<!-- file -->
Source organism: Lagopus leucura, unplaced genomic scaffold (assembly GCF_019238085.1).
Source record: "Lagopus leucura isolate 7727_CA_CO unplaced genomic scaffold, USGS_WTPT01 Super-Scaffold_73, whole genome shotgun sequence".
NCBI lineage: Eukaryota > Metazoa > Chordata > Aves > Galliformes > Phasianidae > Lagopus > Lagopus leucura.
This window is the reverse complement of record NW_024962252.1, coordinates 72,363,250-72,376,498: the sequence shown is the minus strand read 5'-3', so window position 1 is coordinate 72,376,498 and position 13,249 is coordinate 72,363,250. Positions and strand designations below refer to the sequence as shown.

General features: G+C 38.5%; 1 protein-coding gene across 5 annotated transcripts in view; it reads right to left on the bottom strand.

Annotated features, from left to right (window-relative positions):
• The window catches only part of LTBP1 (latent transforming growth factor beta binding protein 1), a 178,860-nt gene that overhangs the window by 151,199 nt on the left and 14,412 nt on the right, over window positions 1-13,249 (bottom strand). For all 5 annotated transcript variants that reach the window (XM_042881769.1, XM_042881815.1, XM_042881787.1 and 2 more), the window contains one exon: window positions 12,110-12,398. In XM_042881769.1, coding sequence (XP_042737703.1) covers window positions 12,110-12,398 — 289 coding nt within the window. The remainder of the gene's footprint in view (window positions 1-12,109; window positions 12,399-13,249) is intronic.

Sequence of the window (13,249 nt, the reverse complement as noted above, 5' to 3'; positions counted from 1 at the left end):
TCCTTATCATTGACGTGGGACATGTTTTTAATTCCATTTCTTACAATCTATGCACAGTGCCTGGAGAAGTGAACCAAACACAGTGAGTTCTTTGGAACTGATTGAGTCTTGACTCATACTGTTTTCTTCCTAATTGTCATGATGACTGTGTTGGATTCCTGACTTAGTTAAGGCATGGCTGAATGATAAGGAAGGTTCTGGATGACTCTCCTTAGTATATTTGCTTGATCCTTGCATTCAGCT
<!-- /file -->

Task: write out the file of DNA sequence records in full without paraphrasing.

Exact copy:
Source organism: Lagopus leucura, unplaced genomic scaffold (assembly GCF_019238085.1).
Source record: "Lagopus leucura isolate 7727_CA_CO unplaced genomic scaffold, USGS_WTPT01 Super-Scaffold_73, whole genome shotgun sequence".
NCBI lineage: Eukaryota > Metazoa > Chordata > Aves > Galliformes > Phasianidae > Lagopus > Lagopus leucura.
This window is the reverse complement of record NW_024962252.1, coordinates 72,363,250-72,376,498: the sequence shown is the minus strand read 5'-3', so window position 1 is coordinate 72,376,498 and position 13,249 is coordinate 72,363,250. Positions and strand designations below refer to the sequence as shown.

General features: G+C 38.5%; 1 protein-coding gene across 5 annotated transcripts in view; it reads right to left on the bottom strand.

Annotated features, from left to right (window-relative positions):
• The window catches only part of LTBP1 (latent transforming growth factor beta binding protein 1), a 178,860-nt gene that overhangs the window by 151,199 nt on the left and 14,412 nt on the right, over window positions 1-13,249 (bottom strand). For all 5 annotated transcript variants that reach the window (XM_042881769.1, XM_042881815.1, XM_042881787.1 and 2 more), the window contains one exon: window positions 12,110-12,398. In XM_042881769.1, coding sequence (XP_042737703.1) covers window positions 12,110-12,398 — 289 coding nt within the window. The remainder of the gene's footprint in view (window positions 1-12,109; window positions 12,399-13,249) is intronic.

Sequence of the window (13,249 nt, the reverse complement as noted above, 5' to 3'; positions counted from 1 at the left end):
TCCTTATCATTGACGTGGGACATGTTTTTAATTCCATTTCTTACAATCTATGCACAGTGCCTGGAGAAGTGAACCAAACACAGTGAGTTCTTTGGAACTGATTGAGTCTTGACTCATACTGTTTTCTTCCTAATTGTCATGATGACTGTGTTGGATTCCTGACTTAGTTAAGGCATGGCTGAATGATAAGGAAGGTTCTGGATGACTCTCCTTAGTATATTTGCTTGATCCTTGCATTCAGCT